The Red Meat Industry Forum (RMIF) of South Africa reports many vacancies of state vets, who are responsible for preserving provincial bio-security standards. About 37% veterinary positions in the country are not filled.

The RMIF has “tried unsuccessfully to raise their concerns with the Department of Agriculture, Forestry and Fisheries (DAFF), about its failure to manage food safety and failure to reinstate a foot and mouth disease free zone status in line with the World Animal Health Organisation (OEI).

The Animal Diseases Act, Animal Improvement Act and Meat Safety Act are not being policed effectively by the DAFF, specifically regarding registration of abattoirs and independent meat inspections.

Agric and food industry should act

Lloyd-Jones calls on the agriculture, food and hospitality industry to establish an independent, self-regulated, multi-sector meat inspection service, to inspect compliance with legislation and international food safety standards like ISO 22000 standards, to prevent the collapse of the red meat industry and to help emerging farmers deal with  bio security issues.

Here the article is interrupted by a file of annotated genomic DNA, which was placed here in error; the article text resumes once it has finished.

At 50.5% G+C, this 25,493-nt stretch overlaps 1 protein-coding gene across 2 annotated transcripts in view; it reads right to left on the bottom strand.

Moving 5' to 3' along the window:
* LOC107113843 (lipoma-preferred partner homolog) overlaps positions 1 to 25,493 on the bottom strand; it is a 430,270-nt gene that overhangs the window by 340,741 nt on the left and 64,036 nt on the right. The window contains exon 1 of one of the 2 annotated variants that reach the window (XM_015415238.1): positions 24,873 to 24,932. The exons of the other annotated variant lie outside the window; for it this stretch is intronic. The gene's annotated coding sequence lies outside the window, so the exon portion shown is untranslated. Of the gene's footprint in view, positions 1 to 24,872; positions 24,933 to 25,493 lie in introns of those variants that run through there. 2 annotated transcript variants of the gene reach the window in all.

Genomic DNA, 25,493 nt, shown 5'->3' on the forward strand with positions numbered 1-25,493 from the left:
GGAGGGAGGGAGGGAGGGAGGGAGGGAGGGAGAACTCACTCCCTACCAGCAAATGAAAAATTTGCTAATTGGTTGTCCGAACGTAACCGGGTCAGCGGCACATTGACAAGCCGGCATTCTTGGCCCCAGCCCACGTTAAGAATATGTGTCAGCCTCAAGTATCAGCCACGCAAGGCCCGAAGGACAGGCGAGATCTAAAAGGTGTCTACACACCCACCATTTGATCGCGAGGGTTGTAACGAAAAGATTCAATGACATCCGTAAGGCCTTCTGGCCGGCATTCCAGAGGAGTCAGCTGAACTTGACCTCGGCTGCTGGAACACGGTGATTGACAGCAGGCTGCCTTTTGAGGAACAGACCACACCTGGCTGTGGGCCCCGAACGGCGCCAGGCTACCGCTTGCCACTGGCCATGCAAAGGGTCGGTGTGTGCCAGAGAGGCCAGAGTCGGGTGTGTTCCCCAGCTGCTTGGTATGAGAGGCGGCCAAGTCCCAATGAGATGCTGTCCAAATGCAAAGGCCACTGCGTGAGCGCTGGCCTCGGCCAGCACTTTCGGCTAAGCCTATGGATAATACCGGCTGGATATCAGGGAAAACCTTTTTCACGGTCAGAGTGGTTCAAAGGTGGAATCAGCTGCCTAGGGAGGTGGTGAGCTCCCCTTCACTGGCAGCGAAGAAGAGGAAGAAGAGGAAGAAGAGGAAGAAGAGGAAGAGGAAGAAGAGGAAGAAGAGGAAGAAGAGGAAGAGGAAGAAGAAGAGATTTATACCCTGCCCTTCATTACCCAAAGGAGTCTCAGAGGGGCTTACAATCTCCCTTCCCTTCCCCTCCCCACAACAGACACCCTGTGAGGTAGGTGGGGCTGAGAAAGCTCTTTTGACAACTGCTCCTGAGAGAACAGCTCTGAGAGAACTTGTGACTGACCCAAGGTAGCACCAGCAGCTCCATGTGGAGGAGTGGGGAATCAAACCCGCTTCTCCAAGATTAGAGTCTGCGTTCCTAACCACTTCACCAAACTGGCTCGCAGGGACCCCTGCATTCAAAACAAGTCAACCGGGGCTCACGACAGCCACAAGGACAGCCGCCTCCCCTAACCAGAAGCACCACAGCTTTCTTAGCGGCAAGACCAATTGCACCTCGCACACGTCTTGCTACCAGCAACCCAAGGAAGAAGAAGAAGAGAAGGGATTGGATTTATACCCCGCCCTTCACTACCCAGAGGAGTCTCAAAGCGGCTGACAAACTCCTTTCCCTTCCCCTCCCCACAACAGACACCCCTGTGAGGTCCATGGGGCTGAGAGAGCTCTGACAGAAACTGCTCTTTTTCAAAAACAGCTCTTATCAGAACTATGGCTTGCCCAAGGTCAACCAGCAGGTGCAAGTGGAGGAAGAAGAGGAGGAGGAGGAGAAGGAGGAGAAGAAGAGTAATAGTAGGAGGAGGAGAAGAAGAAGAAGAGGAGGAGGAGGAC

”Implementation of an integrated quality monitoring system that allows a meat inspector to trace, qualify and document local distribution and imports according to food safety standards and processes should support this initiative.”

“We have to illustrate proficient due diligence systems on bio security at our farms, borders and processing plants.”

Restaurants not inspected

Gareth Lloyd-Jones, MD of Ecowize, says there are pockets of excellence in South African food retail, but “the general standard of food hygiene and safety are a becoming a major concern at the ‘fork’ end of the supply chain, in restaurants and delis”.

Retail food and hospitality suppliers like restaurants are governed by several bodies of legislation, and each sector conforms to a different set of food safety laws and standards. These standards should converge, says Lloyd-Jones.

Restaurants and fast food hygiene is ruled by the SA Department of Health. However, methods of monitoring vendors needs to be much more stringent and in line with strict standards governing food producers.

Since legislation is not driving them, the focus of many restaurant owners is not on safety and hygiene, nor on occupational health and hygiene.

“That they do not comply with basic food hygiene and safety standards because there is no legislation forcing them to do so,” he says.

Handling of food and beverage products at the consumer end poses a much higher risk of bacterial and other contamination than when food producers handle it. “If the product is contaminated with e-coli virus at a deli or restaurant, there are no stringent controls in place to pick it up.

“Some strains of e-coli can be very dangerous to humans with even a small dose and can spread very quickly, leading to a potential outbreak” says Lloyd-Jones. He calls for safety investment among franchises and tenants.

PHOTO; Gareth Lloyd-Jones, MD of Ecowize, wants tighter restaurant legislation and enforcement.